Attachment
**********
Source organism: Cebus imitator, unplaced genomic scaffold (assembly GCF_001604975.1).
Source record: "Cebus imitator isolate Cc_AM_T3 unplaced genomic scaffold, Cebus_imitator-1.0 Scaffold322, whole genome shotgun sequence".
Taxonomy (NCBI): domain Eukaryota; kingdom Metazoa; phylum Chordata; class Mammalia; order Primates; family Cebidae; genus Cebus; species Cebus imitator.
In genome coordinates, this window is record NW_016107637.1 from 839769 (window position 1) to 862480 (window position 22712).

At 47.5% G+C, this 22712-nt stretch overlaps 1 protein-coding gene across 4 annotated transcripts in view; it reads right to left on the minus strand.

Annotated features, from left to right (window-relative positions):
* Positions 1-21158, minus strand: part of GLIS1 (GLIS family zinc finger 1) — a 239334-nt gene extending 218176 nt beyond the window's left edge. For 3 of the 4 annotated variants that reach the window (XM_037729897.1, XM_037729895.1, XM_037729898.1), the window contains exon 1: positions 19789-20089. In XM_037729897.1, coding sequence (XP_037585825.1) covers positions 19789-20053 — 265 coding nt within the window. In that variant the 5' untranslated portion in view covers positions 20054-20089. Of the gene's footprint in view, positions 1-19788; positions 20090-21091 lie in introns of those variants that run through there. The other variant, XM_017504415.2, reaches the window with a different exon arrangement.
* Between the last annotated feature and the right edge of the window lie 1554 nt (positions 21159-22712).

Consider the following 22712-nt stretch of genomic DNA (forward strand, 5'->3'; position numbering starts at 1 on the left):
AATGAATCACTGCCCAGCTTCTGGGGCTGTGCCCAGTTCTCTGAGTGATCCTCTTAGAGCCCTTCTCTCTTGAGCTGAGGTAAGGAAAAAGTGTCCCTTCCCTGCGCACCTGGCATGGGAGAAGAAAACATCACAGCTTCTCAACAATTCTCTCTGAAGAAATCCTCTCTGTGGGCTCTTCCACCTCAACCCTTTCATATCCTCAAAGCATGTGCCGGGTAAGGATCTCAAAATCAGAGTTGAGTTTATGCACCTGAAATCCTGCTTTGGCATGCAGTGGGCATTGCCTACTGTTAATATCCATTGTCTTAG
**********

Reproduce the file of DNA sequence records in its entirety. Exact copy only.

Source organism: Cebus imitator, unplaced genomic scaffold (assembly GCF_001604975.1).
Source record: "Cebus imitator isolate Cc_AM_T3 unplaced genomic scaffold, Cebus_imitator-1.0 Scaffold322, whole genome shotgun sequence".
Taxonomy (NCBI): domain Eukaryota; kingdom Metazoa; phylum Chordata; class Mammalia; order Primates; family Cebidae; genus Cebus; species Cebus imitator.
In genome coordinates, this window is record NW_016107637.1 from 839769 (window position 1) to 862480 (window position 22712).

At 47.5% G+C, this 22712-nt stretch overlaps 1 protein-coding gene across 4 annotated transcripts in view; it reads right to left on the minus strand.

Annotated features, from left to right (window-relative positions):
* Positions 1-21158, minus strand: part of GLIS1 (GLIS family zinc finger 1) — a 239334-nt gene extending 218176 nt beyond the window's left edge. For 3 of the 4 annotated variants that reach the window (XM_037729897.1, XM_037729895.1, XM_037729898.1), the window contains exon 1: positions 19789-20089. In XM_037729897.1, coding sequence (XP_037585825.1) covers positions 19789-20053 — 265 coding nt within the window. In that variant the 5' untranslated portion in view covers positions 20054-20089. Of the gene's footprint in view, positions 1-19788; positions 20090-21091 lie in introns of those variants that run through there. The other variant, XM_017504415.2, reaches the window with a different exon arrangement.
* Between the last annotated feature and the right edge of the window lie 1554 nt (positions 21159-22712).

Consider the following 22712-nt stretch of genomic DNA (forward strand, 5'->3'; position numbering starts at 1 on the left):
AATGAATCACTGCCCAGCTTCTGGGGCTGTGCCCAGTTCTCTGAGTGATCCTCTTAGAGCCCTTCTCTCTTGAGCTGAGGTAAGGAAAAAGTGTCCCTTCCCTGCGCACCTGGCATGGGAGAAGAAAACATCACAGCTTCTCAACAATTCTCTCTGAAGAAATCCTCTCTGTGGGCTCTTCCACCTCAACCCTTTCATATCCTCAAAGCATGTGCCGGGTAAGGATCTCAAAATCAGAGTTGAGTTTATGCACCTGAAATCCTGCTTTGGCATGCAGTGGGCATTGCCTACTGTTAATATCCATTGTCTTAG